Objection 1 It would seem that a man ought to love his benefactor more than one he has benefited. For Augustine says 1: "Nothing will incite another more to love you than that you love him first: for he must have a hard heart indeed, who not only refuses to love, but declines to return love already given." Now a man's benefactor forestalls him in the kindly deeds of charity. Therefore we ought to love our benefactors above all.
Objection 2 Further, the more grievously we sin by ceasing to love a man or by working against him, the more ought we to love him. Now it is a more grievous sin to cease loving a benefactor or to work against him, than to cease loving one to whom one has hitherto done kindly actions. Therefore we ought to love our benefactors more than those to whom we are kind.
Objection 3 Further, of all things lovable, God is to be loved most, and then one's father, as Jerome says [*Comment. in Ezechiel xliv, 25]. Now these are our greatest benefactors. Therefore a benefactor should be loved above all others.
On the contrary The Philosopher says 2, that "benefactors seem to love recipients of their benefactions, rather than vice versa."
I answer that As stated above 3, a thing is loved more in two ways: first because it has the character of a more excellent good, secondly by reason of a closer connection. In the first way we ought to love our benefactor most, because, since he is a principle of good to the man he has benefited, he has the character of a more excellent good, as stated above with regard to one's father 4. In the second way, however, we love those more who have received benefactions from us, as the Philosopher proves 5 by four arguments. First because the recipient of benefactions is the handiwork of the benefactor, so that we are wont to say of a man: "He was made by so and so." Now it is natural to a man to love his own work 6: and the reason is that we love "to be" and "to live," and these are made manifest in our "action." Secondly, because we all naturally love that in which we see our own good. Now it is true that the benefactor has some good of his in the recipient of his benefaction, and the recipient some good in the benefactor; but the benefactor sees his virtuous good in the recipient, while the recipient sees his useful good in the benefactor. Now it gives more pleasure to see one's virtuous good than one's useful good, both because it is more enduring for usefulness quickly flits by, and the pleasure of calling a thing to mind is not like the pleasure of having it present and because it is more pleasant to recall virtuous goods than the profit we have derived from others. Thirdly, because is it the lover's part to act, since he wills and works the good of the beloved, while the beloved takes a passive part in receiving good, so that to love surpasses being loved, for which reason the greater love is on the part of the benefactor. Fourthly because it is more difficult to give than to receive favors: and we are most fond of things which have cost us most trouble, while we almost despise what comes easy to us.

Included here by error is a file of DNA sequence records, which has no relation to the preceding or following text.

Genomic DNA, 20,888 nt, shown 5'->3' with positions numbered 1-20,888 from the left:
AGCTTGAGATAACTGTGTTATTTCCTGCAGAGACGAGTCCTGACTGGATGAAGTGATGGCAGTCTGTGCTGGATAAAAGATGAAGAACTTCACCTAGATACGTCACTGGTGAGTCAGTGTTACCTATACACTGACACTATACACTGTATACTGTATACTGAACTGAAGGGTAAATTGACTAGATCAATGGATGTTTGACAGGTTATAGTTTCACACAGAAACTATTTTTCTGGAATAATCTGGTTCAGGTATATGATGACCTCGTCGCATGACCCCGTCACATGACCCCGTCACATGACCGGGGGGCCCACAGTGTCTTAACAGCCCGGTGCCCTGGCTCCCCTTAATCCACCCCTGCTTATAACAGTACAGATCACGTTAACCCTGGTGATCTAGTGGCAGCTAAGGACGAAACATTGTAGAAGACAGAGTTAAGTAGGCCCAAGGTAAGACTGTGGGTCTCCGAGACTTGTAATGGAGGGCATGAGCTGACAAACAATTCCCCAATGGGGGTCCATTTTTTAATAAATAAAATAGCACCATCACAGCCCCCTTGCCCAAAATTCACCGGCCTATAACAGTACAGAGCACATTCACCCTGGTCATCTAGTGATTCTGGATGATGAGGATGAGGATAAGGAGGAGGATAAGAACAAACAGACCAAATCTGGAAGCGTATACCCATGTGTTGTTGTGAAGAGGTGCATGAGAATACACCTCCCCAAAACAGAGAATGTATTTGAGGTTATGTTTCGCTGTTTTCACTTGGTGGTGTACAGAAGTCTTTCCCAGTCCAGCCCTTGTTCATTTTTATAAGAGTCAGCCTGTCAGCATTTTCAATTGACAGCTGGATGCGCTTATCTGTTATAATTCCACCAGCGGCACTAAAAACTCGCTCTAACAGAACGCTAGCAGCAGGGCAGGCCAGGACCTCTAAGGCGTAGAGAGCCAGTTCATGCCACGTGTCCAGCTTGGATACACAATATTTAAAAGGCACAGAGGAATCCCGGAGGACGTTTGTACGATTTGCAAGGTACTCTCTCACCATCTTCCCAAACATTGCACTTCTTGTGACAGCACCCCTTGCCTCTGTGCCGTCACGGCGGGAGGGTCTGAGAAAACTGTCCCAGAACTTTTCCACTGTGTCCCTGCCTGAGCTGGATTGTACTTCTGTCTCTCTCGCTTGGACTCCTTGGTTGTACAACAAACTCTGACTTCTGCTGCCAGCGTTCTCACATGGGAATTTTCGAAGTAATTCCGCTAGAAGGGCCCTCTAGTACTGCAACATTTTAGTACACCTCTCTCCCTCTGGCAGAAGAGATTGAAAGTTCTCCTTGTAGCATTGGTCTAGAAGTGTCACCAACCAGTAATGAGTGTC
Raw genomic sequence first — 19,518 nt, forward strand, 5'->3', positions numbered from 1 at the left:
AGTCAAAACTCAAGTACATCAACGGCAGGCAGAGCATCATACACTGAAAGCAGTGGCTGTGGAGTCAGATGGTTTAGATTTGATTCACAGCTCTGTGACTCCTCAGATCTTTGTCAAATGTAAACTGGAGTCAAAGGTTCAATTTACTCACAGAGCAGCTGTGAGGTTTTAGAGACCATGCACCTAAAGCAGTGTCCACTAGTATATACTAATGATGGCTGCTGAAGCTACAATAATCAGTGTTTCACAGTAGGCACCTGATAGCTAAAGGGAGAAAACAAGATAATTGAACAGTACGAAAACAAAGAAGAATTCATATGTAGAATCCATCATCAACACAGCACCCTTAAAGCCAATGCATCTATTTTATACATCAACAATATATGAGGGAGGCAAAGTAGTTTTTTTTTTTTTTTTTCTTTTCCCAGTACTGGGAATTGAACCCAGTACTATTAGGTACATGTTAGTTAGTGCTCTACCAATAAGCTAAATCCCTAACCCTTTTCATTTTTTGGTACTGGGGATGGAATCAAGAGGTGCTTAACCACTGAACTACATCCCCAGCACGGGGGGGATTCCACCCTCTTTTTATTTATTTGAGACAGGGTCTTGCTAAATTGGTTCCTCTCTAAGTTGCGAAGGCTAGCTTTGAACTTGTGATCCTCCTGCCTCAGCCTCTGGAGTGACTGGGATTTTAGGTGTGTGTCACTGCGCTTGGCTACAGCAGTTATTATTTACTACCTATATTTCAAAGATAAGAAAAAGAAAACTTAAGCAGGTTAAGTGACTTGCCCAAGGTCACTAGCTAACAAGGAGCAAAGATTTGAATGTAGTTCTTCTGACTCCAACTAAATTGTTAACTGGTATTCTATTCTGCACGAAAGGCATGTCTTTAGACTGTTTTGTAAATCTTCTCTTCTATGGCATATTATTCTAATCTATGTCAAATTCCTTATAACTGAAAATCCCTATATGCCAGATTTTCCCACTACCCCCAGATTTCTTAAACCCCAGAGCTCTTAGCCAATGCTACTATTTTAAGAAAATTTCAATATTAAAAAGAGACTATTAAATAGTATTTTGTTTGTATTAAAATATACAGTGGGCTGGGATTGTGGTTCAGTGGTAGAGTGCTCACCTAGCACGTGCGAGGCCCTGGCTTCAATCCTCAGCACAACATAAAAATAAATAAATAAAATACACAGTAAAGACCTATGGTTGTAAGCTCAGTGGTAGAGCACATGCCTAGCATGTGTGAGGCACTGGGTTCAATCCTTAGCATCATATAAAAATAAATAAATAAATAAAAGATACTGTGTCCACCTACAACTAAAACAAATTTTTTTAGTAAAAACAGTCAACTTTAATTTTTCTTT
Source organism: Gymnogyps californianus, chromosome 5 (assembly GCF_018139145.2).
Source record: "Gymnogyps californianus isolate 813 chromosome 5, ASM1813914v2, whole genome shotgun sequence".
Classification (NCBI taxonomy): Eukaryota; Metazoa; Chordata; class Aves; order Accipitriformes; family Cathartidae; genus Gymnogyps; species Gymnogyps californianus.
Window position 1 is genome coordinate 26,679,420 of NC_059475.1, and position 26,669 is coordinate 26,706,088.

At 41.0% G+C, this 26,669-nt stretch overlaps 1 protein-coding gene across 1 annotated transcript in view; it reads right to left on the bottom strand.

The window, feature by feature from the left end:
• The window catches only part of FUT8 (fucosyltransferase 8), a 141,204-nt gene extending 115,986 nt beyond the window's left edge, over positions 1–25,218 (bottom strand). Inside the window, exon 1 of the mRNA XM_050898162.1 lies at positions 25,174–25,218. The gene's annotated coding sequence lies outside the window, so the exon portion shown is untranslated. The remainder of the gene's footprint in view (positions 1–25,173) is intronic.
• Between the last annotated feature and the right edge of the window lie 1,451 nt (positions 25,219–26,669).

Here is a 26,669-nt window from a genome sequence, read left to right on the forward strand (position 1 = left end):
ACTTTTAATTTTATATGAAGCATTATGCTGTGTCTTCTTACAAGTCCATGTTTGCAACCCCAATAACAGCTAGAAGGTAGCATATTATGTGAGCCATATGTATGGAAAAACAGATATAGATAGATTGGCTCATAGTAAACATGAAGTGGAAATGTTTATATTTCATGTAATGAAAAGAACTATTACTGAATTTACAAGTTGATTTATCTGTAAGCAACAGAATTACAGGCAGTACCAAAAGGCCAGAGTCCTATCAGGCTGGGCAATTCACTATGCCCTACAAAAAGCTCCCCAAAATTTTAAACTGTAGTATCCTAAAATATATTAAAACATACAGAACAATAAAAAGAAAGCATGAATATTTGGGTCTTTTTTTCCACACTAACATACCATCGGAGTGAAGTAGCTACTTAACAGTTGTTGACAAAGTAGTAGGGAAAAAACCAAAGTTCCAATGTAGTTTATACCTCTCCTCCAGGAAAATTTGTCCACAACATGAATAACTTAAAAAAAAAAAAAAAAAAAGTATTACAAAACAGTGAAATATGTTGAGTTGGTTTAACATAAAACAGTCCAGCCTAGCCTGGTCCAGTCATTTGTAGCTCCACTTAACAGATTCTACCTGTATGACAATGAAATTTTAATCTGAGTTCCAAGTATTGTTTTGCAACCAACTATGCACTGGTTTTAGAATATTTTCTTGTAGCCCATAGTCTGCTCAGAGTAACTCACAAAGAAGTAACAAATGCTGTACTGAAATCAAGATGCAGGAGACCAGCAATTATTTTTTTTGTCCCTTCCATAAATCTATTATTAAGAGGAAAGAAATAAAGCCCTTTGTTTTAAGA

Reply to Objection 1 It is some thing in the benefactor that incites the recipient to love him: whereas the benefactor loves the recipient, not through being incited by him, but through being moved thereto of his own accord: and what we do of our own accord surpasses what we do through another.
Reply to Objection 2 The love of the beneficiary for the benefactor is more of a duty, wherefore the contrary is the greater sin. On the other hand, the love of the benefactor for the beneficiary is more spontaneous, wherefore it is quicker to act.
Reply to Objection 3 God also loves us more than we love Him, and parents love their children more than these love them. Yet it does not follow that we love all who have received good from us, more than any of our benefactors. For we prefer such benefactors as God and our parents, from whom we have received the greatest favors, to those on whom we have bestowed lesser benefits.